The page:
Many times in my life, God’s handiwork has made its presence evident.
As I waited my turn to pull away from the Walmart parking lot on 4th Street in Longview, I passed a dirty homeless man with his loyal, but emaciated, four-legged friend. His sign read “Need food for my dog.”
He had obviously not showered for quite some time and appeared to be hungry and tired himself. How selfless he was to care for his dog first.
The dog’s bones were protruding just as the cheekbones of the man’s unshaven face were.
My saddened gaze was suddenly broken. A honk from a few cars back reminded me there were people behind me with their own schedules to keep.
I assumed I had sat there for only 15 seconds, but for these too-busy-to- care drivers, it was 13 seconds too long.
I pulled out, turned around and pulled back into Walmart’s parking lot. I was overcome with a feeling in the pit of my stomach.
I quickly ran into Walmart for my second time, grabbing several items: peanut butter, bread, plastic silverware, water, a dog bowl, dog food and a small bag of treats.
As I left the building, the overwhelming feeling became less intense.
I had done the right thing.
Passing my car on foot, I walked the 200 some odd yards where the man and dog were still standing.
I felt in my heart this man deserved to be given these things directly instead of hurriedly through a semi-opened car window.
Startled by my voice, the man’s saddened eyes met mine.
Both man and animal had that certain look. The look of longing.
The man’s gaze made its way to my hands that were cramping from the weight of the bags.
He finally realized why I was there.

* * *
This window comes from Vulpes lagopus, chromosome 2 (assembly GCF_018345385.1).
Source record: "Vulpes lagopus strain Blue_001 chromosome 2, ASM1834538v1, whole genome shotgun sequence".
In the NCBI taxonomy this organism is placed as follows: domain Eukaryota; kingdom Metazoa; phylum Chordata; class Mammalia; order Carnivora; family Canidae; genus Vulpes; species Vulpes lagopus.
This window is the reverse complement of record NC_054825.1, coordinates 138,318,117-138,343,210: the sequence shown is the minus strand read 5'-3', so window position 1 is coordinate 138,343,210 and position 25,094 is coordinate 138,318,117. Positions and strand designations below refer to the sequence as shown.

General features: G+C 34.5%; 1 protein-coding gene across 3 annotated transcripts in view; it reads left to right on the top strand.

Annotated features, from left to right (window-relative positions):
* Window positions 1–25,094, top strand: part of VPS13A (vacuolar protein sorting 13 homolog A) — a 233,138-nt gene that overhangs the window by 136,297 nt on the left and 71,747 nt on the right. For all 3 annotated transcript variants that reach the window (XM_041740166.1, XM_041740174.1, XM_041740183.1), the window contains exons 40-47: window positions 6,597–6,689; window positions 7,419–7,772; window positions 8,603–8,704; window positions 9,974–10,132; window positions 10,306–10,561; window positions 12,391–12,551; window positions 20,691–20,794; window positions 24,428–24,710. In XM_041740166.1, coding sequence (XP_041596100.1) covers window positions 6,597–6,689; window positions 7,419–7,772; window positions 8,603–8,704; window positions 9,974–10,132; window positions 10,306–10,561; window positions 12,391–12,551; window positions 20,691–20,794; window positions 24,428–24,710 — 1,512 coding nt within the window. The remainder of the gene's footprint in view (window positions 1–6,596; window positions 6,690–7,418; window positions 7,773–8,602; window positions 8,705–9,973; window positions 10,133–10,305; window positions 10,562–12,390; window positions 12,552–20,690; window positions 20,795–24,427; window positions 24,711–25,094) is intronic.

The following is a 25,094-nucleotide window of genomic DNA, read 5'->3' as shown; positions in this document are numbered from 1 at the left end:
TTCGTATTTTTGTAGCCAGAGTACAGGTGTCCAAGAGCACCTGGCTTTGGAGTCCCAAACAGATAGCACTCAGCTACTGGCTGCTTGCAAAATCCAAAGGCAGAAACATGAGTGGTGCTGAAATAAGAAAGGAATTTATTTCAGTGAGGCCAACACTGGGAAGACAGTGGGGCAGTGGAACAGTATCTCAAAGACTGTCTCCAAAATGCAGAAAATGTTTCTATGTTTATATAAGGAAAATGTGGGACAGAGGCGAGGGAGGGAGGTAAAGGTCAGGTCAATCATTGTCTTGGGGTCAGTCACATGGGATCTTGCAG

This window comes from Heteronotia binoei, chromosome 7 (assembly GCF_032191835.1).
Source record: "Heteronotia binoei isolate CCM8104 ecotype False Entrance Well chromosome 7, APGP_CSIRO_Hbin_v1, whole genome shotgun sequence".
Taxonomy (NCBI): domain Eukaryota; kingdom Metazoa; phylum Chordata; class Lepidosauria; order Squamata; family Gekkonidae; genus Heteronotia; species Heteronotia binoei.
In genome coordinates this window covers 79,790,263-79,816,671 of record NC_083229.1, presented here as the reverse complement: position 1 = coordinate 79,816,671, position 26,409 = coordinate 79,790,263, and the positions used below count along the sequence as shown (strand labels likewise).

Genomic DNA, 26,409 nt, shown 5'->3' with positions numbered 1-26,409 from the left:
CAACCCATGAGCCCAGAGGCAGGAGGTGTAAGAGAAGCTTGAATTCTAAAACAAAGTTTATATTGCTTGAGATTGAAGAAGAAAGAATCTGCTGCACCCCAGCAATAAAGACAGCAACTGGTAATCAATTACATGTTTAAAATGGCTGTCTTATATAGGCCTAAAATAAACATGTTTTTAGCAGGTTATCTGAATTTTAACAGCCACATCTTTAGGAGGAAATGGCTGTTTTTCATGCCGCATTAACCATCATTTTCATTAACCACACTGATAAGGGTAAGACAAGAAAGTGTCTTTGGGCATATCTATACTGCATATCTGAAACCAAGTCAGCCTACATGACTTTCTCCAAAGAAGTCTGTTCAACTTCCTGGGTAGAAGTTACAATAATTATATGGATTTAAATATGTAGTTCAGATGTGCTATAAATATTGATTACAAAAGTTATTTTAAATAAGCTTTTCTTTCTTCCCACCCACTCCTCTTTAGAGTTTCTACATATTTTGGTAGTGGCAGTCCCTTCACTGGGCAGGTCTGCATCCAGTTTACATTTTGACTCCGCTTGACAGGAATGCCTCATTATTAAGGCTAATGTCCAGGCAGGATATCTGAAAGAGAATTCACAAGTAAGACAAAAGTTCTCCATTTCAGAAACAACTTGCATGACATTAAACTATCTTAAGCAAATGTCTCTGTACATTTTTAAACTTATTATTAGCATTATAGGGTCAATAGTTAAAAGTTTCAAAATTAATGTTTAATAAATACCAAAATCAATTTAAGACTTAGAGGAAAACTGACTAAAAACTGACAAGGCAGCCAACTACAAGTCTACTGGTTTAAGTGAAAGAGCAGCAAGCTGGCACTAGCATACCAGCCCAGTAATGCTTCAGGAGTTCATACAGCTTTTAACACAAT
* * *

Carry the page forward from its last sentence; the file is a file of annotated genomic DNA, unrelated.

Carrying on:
He rushed to relieve me of the heavy plastic bags and his hardened face began to soften as he examined the contents of the bags.
Suddenly, the bags fell to the ground and as I began to bend down to gather the scattered items I was met with a surprising gesture.
I had been embraced in a genuine hug. I hugged him back.
After a brief period, he released me, glancing into my eyes with a look that can only be described as heart-felt gratitude.
He then gathered the dog bowl, filled it with food and water and sat it on the ground as his excited friend began to gobble up every last morsel.
As I walked back to my car, the man called out to me, “God bless you, young lady.”
The whole experience taught me two things: 1) No matter how hard things are, true friends stick by your side and 2) The simple things in life that many people take for granted are the things many pray for.
God placed that man and his loyal companion in my path for a reason.
As I drove away watching the man eat his peanut butter sandwich as he pet his dog, I had a revelation.
I was compelled to help a complete stranger not only because it was the right thing to do, but also because I knew I had been called upon to do the work of God.
Maegan Mitchell is a sophomore journalism major from Longview.